There has to be a balance between how much technology use there is in the classroom and just getting out into the world. We spent a whole science session up at the school allotment measuring the broad bean plants the children had germinated, weeding and looking after the other vegetable beds. Before half term we spent a couple of sunny hours playing kwik cricket on the field. The children enjoy using technology but they also enjoy variety and a balance of different activities. Just because the governing body of the school has invested tens of thousands of pounds into the resoure does not mean it has to be “on” all of the time. Sometimes the tap has to turned off. I made every effort to help build an appropriate, judicious IWB use ethos in 2003 when we installed them across the school, helping teachers to appreciate they need to be aware of when it is time to switch it off. The same applies for a laptop resource and in many ways the children’s choice. When we get 30 laptops in our classes we need to remember what was successful without them and approach it as just another tool at our disposal.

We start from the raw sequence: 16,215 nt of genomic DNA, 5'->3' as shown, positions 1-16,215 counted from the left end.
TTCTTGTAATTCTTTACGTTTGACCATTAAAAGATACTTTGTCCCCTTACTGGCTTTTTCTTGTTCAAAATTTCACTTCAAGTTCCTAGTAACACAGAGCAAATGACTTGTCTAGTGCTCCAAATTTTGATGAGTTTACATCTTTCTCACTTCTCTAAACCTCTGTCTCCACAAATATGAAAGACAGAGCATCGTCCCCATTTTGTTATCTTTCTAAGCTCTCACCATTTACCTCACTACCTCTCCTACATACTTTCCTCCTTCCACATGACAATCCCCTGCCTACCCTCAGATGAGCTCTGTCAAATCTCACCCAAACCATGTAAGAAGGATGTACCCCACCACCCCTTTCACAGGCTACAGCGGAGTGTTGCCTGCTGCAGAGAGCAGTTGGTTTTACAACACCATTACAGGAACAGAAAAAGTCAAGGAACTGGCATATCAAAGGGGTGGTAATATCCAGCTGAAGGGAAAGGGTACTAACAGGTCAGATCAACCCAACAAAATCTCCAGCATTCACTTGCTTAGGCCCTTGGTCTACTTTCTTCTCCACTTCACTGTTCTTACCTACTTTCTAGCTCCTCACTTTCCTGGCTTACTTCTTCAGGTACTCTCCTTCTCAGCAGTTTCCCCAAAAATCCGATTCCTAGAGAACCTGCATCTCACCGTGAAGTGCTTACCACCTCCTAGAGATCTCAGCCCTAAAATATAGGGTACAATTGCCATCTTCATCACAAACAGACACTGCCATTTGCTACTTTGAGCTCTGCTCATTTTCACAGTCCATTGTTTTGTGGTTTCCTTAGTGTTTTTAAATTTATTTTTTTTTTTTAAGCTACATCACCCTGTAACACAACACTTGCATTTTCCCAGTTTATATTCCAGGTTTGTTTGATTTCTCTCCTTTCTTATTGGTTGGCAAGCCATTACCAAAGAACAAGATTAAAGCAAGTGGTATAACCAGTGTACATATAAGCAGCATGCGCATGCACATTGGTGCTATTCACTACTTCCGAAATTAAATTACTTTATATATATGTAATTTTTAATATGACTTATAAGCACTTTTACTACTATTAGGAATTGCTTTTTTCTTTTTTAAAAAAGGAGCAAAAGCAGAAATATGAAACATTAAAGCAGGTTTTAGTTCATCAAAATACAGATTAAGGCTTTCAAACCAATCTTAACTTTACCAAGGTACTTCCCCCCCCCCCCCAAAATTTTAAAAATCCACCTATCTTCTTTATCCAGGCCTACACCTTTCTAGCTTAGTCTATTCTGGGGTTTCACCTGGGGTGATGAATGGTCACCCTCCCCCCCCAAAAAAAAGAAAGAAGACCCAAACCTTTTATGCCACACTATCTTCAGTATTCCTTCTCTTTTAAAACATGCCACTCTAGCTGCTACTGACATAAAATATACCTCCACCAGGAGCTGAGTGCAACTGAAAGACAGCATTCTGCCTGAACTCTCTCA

I reflect on most of these topics throughout the course of the week just as part of what we are doing day to day. Even though I have been thinking and theorising what a 1:1 class might look like in my school (and in my head) for a long time, much of what you have read are raw thoughts which need further discussion. I hope to continue to reflect on what 1:1 means to us, but whether I can begin to pin down some key elements of what a 21st century (UK) primary classroom is like we shall have to wait and see.